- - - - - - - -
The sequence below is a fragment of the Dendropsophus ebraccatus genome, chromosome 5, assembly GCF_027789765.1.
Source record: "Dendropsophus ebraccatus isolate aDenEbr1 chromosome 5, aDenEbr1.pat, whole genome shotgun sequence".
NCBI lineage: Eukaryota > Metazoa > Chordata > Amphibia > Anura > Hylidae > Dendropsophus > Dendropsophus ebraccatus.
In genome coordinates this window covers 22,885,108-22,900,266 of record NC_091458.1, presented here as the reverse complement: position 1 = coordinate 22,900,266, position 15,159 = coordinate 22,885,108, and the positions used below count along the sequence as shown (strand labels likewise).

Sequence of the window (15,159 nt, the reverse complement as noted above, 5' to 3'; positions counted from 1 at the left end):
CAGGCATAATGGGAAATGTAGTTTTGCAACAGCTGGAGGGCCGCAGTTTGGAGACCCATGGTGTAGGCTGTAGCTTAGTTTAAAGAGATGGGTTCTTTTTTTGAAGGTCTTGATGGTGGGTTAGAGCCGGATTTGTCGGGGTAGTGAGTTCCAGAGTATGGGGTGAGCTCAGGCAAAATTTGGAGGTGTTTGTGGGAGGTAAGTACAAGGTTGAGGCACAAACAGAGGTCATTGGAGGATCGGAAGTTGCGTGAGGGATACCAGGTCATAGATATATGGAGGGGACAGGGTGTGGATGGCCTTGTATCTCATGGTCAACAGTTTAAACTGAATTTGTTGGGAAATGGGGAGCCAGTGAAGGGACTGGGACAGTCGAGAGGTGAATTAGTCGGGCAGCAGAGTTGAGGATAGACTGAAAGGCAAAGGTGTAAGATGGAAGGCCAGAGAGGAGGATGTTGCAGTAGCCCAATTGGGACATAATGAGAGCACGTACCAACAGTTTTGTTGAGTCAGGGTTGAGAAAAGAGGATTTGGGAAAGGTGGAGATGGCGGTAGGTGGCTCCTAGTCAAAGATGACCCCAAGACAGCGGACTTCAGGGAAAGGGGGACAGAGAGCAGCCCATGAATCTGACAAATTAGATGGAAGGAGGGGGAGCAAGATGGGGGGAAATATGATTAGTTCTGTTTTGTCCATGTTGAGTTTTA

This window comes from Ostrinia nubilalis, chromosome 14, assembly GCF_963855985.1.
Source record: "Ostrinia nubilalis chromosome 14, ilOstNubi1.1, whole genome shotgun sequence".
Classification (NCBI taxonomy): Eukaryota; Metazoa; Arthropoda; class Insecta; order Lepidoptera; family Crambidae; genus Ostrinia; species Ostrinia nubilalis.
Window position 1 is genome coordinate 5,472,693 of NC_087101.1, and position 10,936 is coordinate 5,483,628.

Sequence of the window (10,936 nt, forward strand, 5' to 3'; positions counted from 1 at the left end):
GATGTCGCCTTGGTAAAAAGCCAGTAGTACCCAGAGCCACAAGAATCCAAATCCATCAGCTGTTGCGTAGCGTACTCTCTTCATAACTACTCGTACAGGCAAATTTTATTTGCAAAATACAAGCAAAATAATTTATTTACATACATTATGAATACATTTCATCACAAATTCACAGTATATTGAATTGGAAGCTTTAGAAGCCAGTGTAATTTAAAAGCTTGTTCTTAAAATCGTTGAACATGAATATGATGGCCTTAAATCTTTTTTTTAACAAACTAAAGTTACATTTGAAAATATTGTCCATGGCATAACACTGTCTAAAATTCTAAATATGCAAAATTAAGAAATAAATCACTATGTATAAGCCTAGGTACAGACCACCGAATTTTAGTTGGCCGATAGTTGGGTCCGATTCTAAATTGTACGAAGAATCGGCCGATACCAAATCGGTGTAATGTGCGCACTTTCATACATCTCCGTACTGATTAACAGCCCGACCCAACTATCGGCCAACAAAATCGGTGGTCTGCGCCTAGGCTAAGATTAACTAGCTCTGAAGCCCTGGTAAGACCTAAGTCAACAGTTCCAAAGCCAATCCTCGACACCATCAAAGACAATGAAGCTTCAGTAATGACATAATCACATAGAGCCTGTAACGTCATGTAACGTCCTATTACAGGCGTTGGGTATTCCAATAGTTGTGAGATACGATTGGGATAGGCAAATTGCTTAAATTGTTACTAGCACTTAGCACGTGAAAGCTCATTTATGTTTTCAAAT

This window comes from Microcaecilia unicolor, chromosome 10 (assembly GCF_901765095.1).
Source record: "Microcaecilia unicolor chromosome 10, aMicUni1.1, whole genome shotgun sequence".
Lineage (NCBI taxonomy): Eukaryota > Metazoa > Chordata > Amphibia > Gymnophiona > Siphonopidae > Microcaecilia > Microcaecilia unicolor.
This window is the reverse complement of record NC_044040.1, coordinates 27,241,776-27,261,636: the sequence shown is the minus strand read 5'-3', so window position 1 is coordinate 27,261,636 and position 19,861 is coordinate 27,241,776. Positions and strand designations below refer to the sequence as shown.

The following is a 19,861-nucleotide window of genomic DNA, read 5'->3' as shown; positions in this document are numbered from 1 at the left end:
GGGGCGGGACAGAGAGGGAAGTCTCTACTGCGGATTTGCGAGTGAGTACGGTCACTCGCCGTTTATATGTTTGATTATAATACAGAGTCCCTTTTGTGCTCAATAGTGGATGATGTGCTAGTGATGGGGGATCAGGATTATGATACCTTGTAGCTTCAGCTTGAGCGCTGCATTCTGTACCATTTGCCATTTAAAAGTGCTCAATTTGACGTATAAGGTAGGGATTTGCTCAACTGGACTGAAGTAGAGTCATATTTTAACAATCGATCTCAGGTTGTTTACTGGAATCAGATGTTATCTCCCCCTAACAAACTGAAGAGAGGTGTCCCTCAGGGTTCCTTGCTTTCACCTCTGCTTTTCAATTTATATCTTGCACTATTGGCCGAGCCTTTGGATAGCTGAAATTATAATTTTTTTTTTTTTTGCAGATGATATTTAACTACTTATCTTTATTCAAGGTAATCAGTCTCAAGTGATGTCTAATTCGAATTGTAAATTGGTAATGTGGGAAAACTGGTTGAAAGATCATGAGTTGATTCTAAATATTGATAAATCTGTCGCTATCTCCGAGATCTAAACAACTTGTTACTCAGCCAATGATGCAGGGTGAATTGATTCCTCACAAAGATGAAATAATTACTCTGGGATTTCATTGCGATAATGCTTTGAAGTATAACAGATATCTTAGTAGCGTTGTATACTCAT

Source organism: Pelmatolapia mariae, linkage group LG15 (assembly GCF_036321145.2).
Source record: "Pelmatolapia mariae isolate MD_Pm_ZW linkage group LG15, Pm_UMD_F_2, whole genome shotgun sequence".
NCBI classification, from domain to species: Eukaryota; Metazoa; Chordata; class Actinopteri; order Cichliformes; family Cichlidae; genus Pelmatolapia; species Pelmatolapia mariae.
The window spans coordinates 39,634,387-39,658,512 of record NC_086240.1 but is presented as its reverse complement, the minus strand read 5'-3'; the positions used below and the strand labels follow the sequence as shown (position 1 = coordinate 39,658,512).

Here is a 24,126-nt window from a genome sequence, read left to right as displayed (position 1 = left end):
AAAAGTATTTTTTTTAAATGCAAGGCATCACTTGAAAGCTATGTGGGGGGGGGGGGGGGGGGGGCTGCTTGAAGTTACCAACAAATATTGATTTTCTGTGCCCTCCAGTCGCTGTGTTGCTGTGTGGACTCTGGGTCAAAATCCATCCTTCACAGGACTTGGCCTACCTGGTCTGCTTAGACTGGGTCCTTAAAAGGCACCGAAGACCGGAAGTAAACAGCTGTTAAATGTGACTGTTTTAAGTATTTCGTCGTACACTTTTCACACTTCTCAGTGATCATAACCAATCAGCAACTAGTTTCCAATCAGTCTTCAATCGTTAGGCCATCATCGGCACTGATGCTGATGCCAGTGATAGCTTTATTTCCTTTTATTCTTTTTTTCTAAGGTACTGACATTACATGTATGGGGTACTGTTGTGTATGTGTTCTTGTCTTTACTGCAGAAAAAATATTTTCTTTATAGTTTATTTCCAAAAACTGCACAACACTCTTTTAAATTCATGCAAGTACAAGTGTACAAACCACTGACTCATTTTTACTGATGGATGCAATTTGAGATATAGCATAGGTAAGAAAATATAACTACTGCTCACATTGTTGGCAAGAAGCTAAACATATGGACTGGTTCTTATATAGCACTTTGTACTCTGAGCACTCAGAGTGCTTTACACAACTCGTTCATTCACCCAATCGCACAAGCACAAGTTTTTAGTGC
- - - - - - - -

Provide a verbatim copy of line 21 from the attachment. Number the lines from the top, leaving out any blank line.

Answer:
NCBI classification, from domain to species: Eukaryota; Metazoa; Chordata; class Actinopteri; order Cichliformes; family Cichlidae; genus Pelmatolapia; species Pelmatolapia mariae.